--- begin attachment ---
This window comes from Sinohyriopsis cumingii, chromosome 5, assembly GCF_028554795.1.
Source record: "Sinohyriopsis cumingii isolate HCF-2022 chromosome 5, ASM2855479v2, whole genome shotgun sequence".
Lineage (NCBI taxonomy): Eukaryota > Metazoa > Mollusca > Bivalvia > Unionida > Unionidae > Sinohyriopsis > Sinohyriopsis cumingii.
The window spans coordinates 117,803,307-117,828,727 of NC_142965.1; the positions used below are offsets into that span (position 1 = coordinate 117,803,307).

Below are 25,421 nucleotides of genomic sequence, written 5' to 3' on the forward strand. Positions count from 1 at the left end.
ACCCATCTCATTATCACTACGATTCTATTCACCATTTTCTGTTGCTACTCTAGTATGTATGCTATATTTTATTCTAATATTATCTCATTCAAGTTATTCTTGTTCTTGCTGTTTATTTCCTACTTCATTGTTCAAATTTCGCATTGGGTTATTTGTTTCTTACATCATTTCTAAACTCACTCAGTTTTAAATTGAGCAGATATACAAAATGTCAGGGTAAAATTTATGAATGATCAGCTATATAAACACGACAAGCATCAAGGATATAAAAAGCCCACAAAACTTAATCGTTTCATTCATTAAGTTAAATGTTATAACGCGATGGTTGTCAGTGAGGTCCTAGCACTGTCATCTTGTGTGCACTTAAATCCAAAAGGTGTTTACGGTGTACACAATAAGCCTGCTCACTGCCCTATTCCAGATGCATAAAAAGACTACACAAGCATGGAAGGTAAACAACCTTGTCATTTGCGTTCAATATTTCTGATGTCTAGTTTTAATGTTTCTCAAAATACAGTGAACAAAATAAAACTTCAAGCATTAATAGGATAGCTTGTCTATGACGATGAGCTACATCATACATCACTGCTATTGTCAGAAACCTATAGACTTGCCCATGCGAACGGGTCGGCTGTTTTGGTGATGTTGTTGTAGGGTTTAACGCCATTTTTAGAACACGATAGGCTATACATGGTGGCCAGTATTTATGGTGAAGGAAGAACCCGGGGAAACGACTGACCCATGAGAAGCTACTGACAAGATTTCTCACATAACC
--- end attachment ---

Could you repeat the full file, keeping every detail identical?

This window comes from Sinohyriopsis cumingii, chromosome 5, assembly GCF_028554795.1.
Source record: "Sinohyriopsis cumingii isolate HCF-2022 chromosome 5, ASM2855479v2, whole genome shotgun sequence".
Lineage (NCBI taxonomy): Eukaryota > Metazoa > Mollusca > Bivalvia > Unionida > Unionidae > Sinohyriopsis > Sinohyriopsis cumingii.
The window spans coordinates 117,803,307-117,828,727 of NC_142965.1; the positions used below are offsets into that span (position 1 = coordinate 117,803,307).

Below are 25,421 nucleotides of genomic sequence, written 5' to 3' on the forward strand. Positions count from 1 at the left end.
ACCCATCTCATTATCACTACGATTCTATTCACCATTTTCTGTTGCTACTCTAGTATGTATGCTATATTTTATTCTAATATTATCTCATTCAAGTTATTCTTGTTCTTGCTGTTTATTTCCTACTTCATTGTTCAAATTTCGCATTGGGTTATTTGTTTCTTACATCATTTCTAAACTCACTCAGTTTTAAATTGAGCAGATATACAAAATGTCAGGGTAAAATTTATGAATGATCAGCTATATAAACACGACAAGCATCAAGGATATAAAAAGCCCACAAAACTTAATCGTTTCATTCATTAAGTTAAATGTTATAACGCGATGGTTGTCAGTGAGGTCCTAGCACTGTCATCTTGTGTGCACTTAAATCCAAAAGGTGTTTACGGTGTACACAATAAGCCTGCTCACTGCCCTATTCCAGATGCATAAAAAGACTACACAAGCATGGAAGGTAAACAACCTTGTCATTTGCGTTCAATATTTCTGATGTCTAGTTTTAATGTTTCTCAAAATACAGTGAACAAAATAAAACTTCAAGCATTAATAGGATAGCTTGTCTATGACGATGAGCTACATCATACATCACTGCTATTGTCAGAAACCTATAGACTTGCCCATGCGAACGGGTCGGCTGTTTTGGTGATGTTGTTGTAGGGTTTAACGCCATTTTTAGAACACGATAGGCTATACATGGTGGCCAGTATTTATGGTGAAGGAAGAACCCGGGGAAACGACTGACCCATGAGAAGCTACTGACAAGATTTCTCACATAACC